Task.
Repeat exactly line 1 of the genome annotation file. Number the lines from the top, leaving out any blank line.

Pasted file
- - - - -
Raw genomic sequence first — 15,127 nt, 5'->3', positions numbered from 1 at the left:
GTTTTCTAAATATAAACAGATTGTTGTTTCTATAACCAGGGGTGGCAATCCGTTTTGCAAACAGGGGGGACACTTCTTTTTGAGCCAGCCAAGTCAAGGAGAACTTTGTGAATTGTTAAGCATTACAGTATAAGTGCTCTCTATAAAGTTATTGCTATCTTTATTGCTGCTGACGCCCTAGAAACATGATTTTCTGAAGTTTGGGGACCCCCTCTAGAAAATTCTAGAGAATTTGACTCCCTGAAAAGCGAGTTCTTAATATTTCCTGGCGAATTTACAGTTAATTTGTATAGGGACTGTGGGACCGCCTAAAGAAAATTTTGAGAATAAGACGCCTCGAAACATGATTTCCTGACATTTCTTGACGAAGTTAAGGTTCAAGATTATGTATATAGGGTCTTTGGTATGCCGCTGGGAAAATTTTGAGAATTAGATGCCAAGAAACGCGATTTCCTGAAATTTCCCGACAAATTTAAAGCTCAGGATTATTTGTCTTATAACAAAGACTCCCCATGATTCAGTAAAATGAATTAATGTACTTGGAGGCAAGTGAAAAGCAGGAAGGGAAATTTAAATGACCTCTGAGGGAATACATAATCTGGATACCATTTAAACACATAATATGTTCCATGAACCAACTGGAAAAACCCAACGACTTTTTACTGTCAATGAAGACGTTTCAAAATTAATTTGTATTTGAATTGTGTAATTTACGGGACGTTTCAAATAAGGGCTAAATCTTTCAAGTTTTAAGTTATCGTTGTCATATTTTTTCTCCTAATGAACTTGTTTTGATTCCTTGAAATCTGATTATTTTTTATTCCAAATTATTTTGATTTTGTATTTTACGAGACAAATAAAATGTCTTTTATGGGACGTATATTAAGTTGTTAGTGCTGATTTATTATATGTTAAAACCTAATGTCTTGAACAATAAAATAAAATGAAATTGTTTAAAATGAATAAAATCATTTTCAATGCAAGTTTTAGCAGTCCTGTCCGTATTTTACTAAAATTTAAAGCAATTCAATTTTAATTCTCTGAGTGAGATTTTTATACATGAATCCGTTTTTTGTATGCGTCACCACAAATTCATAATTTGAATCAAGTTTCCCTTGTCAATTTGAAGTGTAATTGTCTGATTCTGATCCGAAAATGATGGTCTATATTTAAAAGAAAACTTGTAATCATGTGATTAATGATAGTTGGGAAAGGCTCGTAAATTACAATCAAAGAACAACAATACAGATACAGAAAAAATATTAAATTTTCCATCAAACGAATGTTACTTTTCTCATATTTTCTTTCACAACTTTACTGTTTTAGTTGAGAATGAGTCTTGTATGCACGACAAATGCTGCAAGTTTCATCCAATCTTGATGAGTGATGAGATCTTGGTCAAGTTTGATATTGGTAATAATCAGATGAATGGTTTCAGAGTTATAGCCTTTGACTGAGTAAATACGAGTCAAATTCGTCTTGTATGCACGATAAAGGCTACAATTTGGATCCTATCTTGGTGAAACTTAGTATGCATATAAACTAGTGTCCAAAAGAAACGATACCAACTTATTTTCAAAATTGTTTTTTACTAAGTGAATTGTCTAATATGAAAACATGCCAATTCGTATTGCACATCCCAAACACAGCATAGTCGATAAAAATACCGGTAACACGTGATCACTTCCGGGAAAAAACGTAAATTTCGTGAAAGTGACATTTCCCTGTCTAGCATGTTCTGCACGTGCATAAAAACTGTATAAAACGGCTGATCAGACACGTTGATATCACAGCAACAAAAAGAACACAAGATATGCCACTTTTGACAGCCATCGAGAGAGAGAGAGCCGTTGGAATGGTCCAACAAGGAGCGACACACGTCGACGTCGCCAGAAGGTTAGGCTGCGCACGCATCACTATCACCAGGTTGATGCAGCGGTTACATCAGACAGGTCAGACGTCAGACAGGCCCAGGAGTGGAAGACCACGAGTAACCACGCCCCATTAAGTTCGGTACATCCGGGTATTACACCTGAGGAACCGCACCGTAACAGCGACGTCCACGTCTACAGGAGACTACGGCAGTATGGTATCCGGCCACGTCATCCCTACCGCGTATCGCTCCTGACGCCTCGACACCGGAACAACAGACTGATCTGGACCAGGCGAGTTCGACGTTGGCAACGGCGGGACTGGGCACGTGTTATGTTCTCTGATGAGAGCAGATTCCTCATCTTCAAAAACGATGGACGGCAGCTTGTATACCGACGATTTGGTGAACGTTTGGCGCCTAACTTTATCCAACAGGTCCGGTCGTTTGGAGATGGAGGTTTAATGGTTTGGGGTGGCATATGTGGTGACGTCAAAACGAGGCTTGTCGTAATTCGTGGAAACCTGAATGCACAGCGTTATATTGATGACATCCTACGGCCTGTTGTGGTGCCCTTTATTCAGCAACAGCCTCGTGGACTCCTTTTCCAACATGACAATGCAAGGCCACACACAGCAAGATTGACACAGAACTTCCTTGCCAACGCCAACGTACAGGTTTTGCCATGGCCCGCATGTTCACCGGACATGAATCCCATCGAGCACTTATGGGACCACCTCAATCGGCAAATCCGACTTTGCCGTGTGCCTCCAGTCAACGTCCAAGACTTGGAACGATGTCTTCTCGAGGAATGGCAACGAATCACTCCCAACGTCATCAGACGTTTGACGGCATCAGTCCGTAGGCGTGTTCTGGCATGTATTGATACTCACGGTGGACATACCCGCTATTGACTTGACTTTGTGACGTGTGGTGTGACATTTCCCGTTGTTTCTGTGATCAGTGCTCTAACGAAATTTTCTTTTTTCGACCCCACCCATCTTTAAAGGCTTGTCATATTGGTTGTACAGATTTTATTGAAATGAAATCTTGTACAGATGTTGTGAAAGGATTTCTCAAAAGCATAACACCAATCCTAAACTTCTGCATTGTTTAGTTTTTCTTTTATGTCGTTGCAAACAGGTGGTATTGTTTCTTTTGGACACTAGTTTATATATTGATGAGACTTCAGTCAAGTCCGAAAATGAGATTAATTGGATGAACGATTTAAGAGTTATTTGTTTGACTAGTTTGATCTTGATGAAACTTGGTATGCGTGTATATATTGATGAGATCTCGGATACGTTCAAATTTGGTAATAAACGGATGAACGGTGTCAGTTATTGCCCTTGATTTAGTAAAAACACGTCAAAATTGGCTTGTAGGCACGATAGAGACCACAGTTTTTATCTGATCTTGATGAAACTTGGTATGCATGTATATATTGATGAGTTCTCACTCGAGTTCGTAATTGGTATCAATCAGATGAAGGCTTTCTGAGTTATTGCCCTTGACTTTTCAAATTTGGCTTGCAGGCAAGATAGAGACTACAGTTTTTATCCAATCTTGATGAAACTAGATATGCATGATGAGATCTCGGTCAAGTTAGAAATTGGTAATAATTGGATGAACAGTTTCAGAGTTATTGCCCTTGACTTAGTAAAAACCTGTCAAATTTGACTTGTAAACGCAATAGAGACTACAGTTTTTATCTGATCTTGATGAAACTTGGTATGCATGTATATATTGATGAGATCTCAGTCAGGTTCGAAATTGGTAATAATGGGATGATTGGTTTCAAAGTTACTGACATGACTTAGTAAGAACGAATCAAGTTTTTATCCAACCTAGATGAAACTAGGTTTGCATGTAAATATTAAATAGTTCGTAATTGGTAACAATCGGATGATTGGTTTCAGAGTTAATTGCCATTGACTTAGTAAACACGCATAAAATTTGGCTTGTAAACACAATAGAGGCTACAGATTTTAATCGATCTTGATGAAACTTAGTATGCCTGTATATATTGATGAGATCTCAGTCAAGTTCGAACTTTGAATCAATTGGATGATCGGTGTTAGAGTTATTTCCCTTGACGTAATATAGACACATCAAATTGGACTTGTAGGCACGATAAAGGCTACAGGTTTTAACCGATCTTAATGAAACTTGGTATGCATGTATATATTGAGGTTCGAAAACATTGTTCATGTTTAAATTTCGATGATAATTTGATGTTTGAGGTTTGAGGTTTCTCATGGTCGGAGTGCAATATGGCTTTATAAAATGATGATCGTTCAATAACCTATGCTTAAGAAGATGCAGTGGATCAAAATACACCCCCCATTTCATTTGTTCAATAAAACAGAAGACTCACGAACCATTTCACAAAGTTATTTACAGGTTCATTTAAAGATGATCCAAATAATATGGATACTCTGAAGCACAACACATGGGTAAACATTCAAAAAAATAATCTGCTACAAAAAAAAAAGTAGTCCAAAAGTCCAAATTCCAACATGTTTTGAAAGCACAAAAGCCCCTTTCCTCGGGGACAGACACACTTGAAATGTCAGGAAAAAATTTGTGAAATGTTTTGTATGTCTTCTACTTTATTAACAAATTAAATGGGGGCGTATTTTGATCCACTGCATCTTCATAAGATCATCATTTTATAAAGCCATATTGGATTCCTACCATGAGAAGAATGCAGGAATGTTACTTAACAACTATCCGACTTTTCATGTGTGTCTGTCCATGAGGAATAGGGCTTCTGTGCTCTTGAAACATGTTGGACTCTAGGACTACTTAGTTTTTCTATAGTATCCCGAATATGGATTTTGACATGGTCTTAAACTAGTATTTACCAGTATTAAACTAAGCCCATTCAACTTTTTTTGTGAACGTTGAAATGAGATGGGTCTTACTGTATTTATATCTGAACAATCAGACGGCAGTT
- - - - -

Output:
Raw genomic sequence first — 15,127 nt, 5'->3', positions numbered from 1 at the left: